Wall Street traders may be exuberant Monday over the decision to pause the trade war between the U.S. and China, but economists across the marketplace aren’t convinced the delay will lead to a permanent solution.
Donald Trump and China’s Xi Jinping shows that each side is eager to reach an agreement, the brief cease-fire may not give trade representatives much time to discuss fundamental differences in economic policy, he added.
“While the Xi-Trump dinner has clearly improved the tone of the U.S.-China relationship for the time being, and we would expect an initial positive market reaction, the ‘pause’ prolongs the period of uncertainty around the eventual structure of trade relations between the two countries,” Phillips wrote. “The specter of higher and broader U.S. tariffs remains, and the underlying issues clouding the trade relationship are deferred to further negotiations.”
“With additional time to pursue negotiations, we think the chance of a comprehensive deal that involves rollback of tariffs is slightly higher than before, but still not our base case — perhaps a 20 percent probability over the next three months,” the economist wrote.
Xi and Trump agreed over the weekend to hold off on slapping additional tariffs on each other’s goods until March 1, as trade deliberations continue between both countries. In a White House readout of a dinner at the G-20 summit in Argentina, the two world leaders discussed a host of issues, including sanctions on $200 billion worth of Chinese imports to the U.S.
Here’s a summary of what Wall Street’s economists think of the temporary trade cease-fire.
“U.S. and Chinese negotiators agreed to keep talking, with the U.S. postponing a planned escalation of tariffs by two months (to March 1) and China agreeing to resume purchases of agricultural and other goods, among other modest short-term concessions. This outcome is closest to the “pause” scenario we outlined in recent comments (here and here) although the length of the pause is fairly short. The result shows the willingness of the two sides to reach a deal, although we still think finding a mutually agreeable compromise that leads to a comprehensive rollback of tariffs will be challenging.” — Alec Phillips, chief U.S. political economist for Goldman Sachs Research
“We expect bilateral trade imbalance to improve soon, while the two sides hash out their differences in structural issues. Given China diverted away from imports from the U.S. to the rest of the world during trade tensions since late 2017, the orders on U.S. agricultural goods will likely help lower the imbalance in the near future. On the other hand, we believe China will be willing to make concessions on intellectual property right protection and opening up its market, especially in the services sector. The mentioning of discussions on such structural issues reassured the importance of these subjects, along with the U.S. request to terminate involuntary technology transfer. The next step is to find out how big is the gap between what China is willing to offer and what the U.S. is willing to accept to make it a deal.” — Helen Qiao, China and Asia economist for Bank of America Merrill Lynch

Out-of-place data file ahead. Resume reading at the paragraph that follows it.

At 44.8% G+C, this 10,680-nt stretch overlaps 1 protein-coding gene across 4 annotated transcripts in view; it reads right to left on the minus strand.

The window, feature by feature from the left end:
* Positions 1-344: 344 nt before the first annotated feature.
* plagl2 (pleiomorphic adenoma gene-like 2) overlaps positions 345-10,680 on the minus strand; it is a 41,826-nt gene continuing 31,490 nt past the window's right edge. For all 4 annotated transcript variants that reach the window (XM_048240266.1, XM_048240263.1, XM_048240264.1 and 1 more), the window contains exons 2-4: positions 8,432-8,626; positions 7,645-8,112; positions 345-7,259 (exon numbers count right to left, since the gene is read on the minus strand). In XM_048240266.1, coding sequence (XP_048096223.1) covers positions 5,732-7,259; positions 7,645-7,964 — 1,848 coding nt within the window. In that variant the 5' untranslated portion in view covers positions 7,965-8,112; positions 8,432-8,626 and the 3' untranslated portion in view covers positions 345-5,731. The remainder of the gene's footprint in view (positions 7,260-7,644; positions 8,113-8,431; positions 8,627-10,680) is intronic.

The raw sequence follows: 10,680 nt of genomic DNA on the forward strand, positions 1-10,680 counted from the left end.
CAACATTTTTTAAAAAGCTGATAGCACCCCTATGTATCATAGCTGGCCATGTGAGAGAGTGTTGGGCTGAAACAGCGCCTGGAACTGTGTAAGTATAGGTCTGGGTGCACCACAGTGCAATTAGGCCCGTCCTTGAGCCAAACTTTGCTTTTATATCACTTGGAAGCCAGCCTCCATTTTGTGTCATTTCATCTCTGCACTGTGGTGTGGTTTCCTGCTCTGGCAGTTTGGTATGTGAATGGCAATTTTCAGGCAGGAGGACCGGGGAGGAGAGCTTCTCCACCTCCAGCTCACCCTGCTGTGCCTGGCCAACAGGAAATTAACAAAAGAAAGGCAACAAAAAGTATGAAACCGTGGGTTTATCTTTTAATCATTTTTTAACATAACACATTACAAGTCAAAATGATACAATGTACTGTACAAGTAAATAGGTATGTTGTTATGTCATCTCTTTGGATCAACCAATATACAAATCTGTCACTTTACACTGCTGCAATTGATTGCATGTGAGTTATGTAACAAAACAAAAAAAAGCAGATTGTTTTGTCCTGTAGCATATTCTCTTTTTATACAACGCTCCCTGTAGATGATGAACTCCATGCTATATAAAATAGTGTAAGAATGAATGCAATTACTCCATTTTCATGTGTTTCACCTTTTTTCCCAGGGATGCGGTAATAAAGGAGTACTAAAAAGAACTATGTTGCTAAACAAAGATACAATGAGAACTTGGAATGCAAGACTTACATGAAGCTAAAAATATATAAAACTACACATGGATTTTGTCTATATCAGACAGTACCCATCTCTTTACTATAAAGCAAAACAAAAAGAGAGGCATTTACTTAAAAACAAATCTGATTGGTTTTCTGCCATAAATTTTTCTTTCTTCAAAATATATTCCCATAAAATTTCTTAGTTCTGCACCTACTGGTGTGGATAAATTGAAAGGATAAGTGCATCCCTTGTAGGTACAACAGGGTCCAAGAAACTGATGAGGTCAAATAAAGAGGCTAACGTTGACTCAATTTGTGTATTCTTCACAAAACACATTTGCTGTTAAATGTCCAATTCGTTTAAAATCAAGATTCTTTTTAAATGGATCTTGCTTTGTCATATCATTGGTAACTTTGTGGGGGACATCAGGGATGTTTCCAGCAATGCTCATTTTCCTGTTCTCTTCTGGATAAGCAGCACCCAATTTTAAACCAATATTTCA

“On the whole, this ceasefire looks very similar to what China had offered Washington months ago and thus it isn’t exactly clear what was gained by dragging the dispute out until the end of the year. Avoiding an escalation on 1/1 is certainly favorable for risk but trade isn’t going away as a market issue – stocks are likely to be buffeted by ongoing headline risk around the state of US-China talks, companies will be wary of making permanent decisions on supply chains and investments until a formal China agreement is in place, the new NAFTA still has to pass Congress and the odds of that happening don’t look good, and the EU/auto issue remains unresolved.” — Adam Crisafulli, executive director at J.P. Morgan Chase
“This is all constructive news for markets, however the overarching concerns in the U.S.-China relationship remain, and thus should imply caution for markets past the short-term. The aforementioned ‘structural’ issues are not ones that we believe can be easily tackled in a 90-day period. Much of the tension between U.S.-China relations stems from differing philosophical approaches to domestic economic development, and for China, the rapid step up the technological ladder is non-negotiable. Despite recent headlines to the opposite, the U.S.-China dinner meeting was well-attended by China hawks on the U.S. side, namely Assistant to the President and White House National Trade Council Director Peter Navarro, and National Security Advisor John Bolton. This is a message to the Chinese side that the hawks continue to control the narrative.” — Sacha Tihanyi, deputy head of emerging markets strategy at TD Securities
“While the U.S. got some minor concessions and an agreement to proceed with talks on the promise of not escalating the tariffs, the U.S. agreed to pause tariffs without any meaningful concessions on the toughest negotiating points. Therefore the U.S.’s pressure tactics have been somewhat validated, but was willing to put them aside for a time even though no progress toward a final deal is evident. … However, there’s still plenty of scope for further escalation before final resolution. If the U.S. continues to insist on its toughest demands, it’s learned it can lean on more tariffs, as its pressure tactics have worked to some extent. This is particularly important…investors have to maintain a sober perspective looking forward for what.happens after the 90 days are up.” — Ellen Zentner, chief U.S. economist at Morgan Stanley
Published at Mon, 03 Dec 2018 13:30:00 +0000